Neil: I work with my buddy … he’s really big on Instagram, and he’s really big on – what is it called? – and he’s really big on Snapchat. You can also have people help you out. Him and I use this PR guy named Richard Lorenzo, or something like that. Based in New York, guy’s really good! He helps us get the PR. If you can’t do it all, then you go find people who can help you with the other channels. Can’t do SEO? Find someone to help you with SEO. But, yourself? Don’t spread all your time and energy on too many channels. Also, if you have a small budget, you should really focus both internal and external efforts on one channel at a time.
Chris: Great advice, man, and I hope that everyone listening or viewing is taking some of that advice, and I hope that people really take action on basically everything we’ve talked about, honestly.
Chris: I feel like this just needs to be a short, punchy kind of show. Like, I’m kind of – there’s so much information that you’ve dropped. Right now, I’m feeling like if I ask you another question, I’m going to be like – I don’t know what action to take. So, let’s do this; maybe we have to do a follow-up. I would love to hear about how these things go, maybe chat to you in like February or March, and kind of get something done with this. Maybe just keep today really just on-point, because – you’ve covered a lot, dude, and –
Chris: Let me ask you this question; what would you like to leave the audience with today?
Neil: Everything’s about experimentation. If you don’t try, you’ll never know what’s going to happen. You have to take risks. You can’t play at being safe forever – especially when you’re early on, right? The gamble is what makes you a lot of money. Also loses you a lot, but eh. Starting off, you don’t really have much to lose. Once you make a shit-ton of money, then you can be more conservative, because you don’t want to – you know – risk the farm. But you can also make bigger bets, too, because you have more cash.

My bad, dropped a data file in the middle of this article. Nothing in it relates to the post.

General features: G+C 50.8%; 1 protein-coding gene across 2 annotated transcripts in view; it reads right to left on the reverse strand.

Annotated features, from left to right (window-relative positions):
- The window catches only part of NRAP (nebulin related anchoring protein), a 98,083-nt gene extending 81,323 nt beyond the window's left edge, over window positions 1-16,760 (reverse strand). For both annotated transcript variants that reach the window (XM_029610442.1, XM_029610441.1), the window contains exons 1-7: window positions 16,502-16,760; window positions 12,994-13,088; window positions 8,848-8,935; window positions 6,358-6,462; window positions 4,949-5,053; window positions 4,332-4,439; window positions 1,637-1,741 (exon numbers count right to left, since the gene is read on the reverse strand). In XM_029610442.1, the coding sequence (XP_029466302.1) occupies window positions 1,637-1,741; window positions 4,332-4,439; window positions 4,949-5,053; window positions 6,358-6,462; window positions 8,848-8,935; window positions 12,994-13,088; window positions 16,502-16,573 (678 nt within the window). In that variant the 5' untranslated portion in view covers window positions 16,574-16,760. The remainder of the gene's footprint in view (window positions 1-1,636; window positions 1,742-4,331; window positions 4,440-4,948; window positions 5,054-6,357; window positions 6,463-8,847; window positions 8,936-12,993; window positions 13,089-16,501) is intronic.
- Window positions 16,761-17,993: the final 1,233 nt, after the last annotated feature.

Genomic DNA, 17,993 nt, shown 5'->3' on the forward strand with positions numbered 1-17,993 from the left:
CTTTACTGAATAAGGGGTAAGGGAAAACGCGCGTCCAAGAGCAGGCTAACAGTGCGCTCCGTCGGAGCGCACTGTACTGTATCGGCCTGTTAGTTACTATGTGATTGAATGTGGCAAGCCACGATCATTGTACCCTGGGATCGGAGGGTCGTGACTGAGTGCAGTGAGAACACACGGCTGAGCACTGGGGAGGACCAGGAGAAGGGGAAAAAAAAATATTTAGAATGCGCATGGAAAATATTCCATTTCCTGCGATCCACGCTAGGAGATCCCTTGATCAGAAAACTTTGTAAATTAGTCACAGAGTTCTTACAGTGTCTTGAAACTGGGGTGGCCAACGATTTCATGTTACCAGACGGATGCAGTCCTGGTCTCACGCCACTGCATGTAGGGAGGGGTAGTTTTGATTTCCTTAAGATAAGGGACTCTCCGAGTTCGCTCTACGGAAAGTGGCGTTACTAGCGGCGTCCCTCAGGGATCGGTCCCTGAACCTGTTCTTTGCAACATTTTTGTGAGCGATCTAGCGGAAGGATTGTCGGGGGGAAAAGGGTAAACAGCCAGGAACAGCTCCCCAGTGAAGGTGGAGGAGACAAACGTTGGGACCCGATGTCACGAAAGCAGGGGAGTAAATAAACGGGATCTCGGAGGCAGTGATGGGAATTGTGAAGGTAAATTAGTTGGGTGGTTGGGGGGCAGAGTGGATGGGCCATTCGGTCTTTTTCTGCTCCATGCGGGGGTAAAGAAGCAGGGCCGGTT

Chris: I feel like this has just been an episode of coaching for me. It’s like Monday morning, and – Neil, I’ve got so much to do all of a sudden because of this. Listen, I appreciate you so much man. From telling us and showing us your numbers on Facebook – which was massive – talking about how pages are so converting, and why that’s so important, that was huge for me. But I think the thing that was the biggest was really just you showing us just how much you’re focusing on building your well.
Chris: And, if listeners get nothing else from this, I would love them to hear this from me: build your well before you’re thirsty. You know, build the well makes sense if you keep walking for water like you said, so.
Chris: Brother, let’s wrap this up, and let’s set the intention for a follow-up in a couple of months, because I just appreciate you so much.
Neil: Sounds good!
Chris: If you’re out there, listening to this, live with freedom – and do everything that Neil said today, and more. Go to the site! You’ll be able to get links to follow up with Neil, to be able to connect with him on Facebook and – probably nowhere else, at the moment [laughs]. Also, links to his blogs and everything else. So, go check that out, and make sure you subscribe, like, and share this episode, and we’ll catch you on the very next show. Bye for now!